A surprising number of crises reported in the media tend to have but one source per controversy. Just as regularly, that informed source turns out to be wrong.
When the source has tenure, the controversies may drag on a little longer. Nevertheless, if the informed source is an academic, he keeps his day job even if his information is questionable.
The news media have been reporting on the link between sodas and obesity and the curative effect taxes on the former will have on the latter. In their coverage, though, they are relying heavily on one source.
Since that source is a college professor, news media outlets may want to exercise a bit more skepticism before broadcasting his latest pronouncement. “Two individuals accounted for almost two-thirds (65%) of all citations of named experts,” the Center for Media and Public Affairs (CMPA) notes of media coverage of sweetened sodas and obesity. “These individuals were Dr. Kelly Brownell, Director of the Rudd Center for Food Policy and Obesity at Yale University, who accounted for 40 percent of all named sources; and Dr.Thomas Frieden, Director of the U.S. Centers for Disease Control, who accounted for 25 percent.”
“Finishing a distant third with six percent of citations was Dr. Barry Popkin, a professor of nutrition at the University of North Carolina.” The CMPA is based at George Mason University and headed by S. Robert Lichter, who wrote the CMPA analysis.
“No other individual was cited more than twice,” Lichter observes. “This source concentration reflects the widespread publicity given to two scientific papers published in 2009 in the New England Journal of Medicine, which developed a case for using soda taxes as a means of reducing obesity. Brownell was lead author of both; one was co-authored with Frieden, the other with Popkin and several others. Brownell’s Rudd Center was mentioned an additional three times; the only other institution to be mentioned more than twice was the American Heart Association, which was cited nine times.”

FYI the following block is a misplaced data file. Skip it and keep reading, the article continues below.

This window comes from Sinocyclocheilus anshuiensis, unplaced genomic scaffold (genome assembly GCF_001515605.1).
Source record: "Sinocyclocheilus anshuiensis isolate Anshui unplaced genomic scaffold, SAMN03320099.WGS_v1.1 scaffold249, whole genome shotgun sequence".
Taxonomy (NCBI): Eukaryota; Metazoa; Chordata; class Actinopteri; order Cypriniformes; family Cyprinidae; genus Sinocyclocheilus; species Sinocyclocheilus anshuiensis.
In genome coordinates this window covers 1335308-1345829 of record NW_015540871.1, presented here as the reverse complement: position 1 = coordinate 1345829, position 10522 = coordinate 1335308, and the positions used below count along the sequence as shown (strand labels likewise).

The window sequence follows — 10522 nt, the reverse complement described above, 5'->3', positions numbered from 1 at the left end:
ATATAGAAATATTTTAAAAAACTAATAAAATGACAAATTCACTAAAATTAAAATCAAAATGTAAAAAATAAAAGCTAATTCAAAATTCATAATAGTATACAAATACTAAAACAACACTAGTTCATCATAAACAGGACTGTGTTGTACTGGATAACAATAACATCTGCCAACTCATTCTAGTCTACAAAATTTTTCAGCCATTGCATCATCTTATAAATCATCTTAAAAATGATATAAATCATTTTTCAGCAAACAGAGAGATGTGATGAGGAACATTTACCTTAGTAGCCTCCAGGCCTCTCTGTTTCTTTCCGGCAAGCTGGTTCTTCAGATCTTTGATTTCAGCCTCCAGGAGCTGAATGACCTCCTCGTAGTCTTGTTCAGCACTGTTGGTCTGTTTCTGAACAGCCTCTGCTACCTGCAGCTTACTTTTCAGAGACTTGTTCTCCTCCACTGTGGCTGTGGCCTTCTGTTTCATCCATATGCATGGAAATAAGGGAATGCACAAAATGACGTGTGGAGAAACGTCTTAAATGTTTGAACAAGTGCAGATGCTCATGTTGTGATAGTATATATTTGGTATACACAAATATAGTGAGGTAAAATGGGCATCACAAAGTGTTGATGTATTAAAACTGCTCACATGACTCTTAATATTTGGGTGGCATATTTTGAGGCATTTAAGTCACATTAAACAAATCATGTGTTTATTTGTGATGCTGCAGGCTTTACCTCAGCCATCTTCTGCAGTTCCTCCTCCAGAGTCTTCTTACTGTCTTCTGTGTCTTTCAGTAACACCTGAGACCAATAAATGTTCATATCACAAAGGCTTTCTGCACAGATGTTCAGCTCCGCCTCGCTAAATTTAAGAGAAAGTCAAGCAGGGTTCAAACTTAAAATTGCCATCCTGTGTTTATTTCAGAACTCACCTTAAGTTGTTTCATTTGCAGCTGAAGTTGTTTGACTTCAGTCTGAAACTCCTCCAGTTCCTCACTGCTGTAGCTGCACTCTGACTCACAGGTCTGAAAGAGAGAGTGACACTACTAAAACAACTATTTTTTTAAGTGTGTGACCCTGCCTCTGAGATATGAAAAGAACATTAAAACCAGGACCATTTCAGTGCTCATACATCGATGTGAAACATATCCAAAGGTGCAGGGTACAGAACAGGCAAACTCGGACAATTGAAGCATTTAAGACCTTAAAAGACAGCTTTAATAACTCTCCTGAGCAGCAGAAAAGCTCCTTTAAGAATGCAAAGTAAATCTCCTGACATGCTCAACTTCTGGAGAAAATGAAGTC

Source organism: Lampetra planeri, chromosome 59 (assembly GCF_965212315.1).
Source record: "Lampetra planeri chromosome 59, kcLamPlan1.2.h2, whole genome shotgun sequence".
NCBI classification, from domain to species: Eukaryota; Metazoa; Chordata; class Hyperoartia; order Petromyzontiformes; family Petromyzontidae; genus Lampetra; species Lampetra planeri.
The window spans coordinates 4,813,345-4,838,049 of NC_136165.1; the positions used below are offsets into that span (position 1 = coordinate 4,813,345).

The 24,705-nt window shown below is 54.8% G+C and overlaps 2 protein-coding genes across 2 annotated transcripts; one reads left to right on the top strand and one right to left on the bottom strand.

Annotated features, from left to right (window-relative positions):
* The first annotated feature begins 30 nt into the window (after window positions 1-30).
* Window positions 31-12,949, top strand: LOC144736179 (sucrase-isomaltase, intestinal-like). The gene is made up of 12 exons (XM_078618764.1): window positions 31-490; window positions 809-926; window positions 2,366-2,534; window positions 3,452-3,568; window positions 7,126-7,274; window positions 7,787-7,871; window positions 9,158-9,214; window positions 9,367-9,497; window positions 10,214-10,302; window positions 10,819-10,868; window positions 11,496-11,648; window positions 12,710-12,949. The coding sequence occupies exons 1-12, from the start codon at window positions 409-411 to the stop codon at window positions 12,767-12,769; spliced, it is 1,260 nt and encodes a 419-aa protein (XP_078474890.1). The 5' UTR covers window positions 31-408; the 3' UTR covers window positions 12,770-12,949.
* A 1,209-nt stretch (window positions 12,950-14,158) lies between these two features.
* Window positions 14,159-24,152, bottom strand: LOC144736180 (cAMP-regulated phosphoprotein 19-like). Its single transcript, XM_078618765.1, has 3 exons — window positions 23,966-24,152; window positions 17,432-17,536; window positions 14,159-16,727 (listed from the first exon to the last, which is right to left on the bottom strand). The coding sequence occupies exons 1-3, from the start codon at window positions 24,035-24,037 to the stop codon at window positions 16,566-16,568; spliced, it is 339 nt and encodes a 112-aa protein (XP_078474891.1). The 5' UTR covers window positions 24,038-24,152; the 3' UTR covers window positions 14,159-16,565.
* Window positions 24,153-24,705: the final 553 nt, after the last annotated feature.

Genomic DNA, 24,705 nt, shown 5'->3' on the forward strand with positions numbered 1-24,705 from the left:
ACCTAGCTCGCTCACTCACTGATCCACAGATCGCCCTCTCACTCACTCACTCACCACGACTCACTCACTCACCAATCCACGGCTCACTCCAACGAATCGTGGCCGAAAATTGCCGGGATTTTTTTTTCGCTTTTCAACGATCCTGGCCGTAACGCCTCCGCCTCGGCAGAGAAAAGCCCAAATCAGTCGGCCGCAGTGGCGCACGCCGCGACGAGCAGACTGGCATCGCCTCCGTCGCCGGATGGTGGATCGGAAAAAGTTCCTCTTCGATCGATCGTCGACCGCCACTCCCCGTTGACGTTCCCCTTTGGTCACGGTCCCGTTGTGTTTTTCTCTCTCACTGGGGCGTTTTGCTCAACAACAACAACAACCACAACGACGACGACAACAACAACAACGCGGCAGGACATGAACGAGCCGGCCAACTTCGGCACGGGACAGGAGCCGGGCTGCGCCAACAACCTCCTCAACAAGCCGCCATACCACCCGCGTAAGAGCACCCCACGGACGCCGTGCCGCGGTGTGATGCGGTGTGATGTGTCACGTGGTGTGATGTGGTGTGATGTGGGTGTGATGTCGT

“Within the time frame of the media coverage, however, four different studies were released that tried to model the effects of soda taxes. While the Brownell study got such widespread attention, the others received little mention in the media, although all called into question the strength of these effects.”
Moreover, although adding taxes to the mix gives the story an obvious economic component, economists were barely consulted by the media. “Of course, the effect of soda taxes on obesity is a cross-disciplinary issue that draws on principles of economic analysis as well as public health, nutrition, consumer psychology, and other fields,” Lichter argues. “However, economists accounted for only one out of eight named sources (12%) who were cited on this issue.”
Endnote: Brownell’s one .” ratemyprofessors.com review indicates that he is one of a cadre of research professors who devote more time to the first half of that job description than the second.” The Teaching Fellows are EXTREMELY helpful, so it doesn’t matter that he is not,” the reviewer wrote. “He’s not the nicest, most available, most interesting teacher, but the class is important.”
Given the validity of the lessons that Brownell is trying to teach the rest of us, that may not be such a bad deal for the student.
Malcolm A. Kline is the Executive Director of Accuracy in Academia.
If you would like to comment on this article, e-mail firstname.lastname@example.org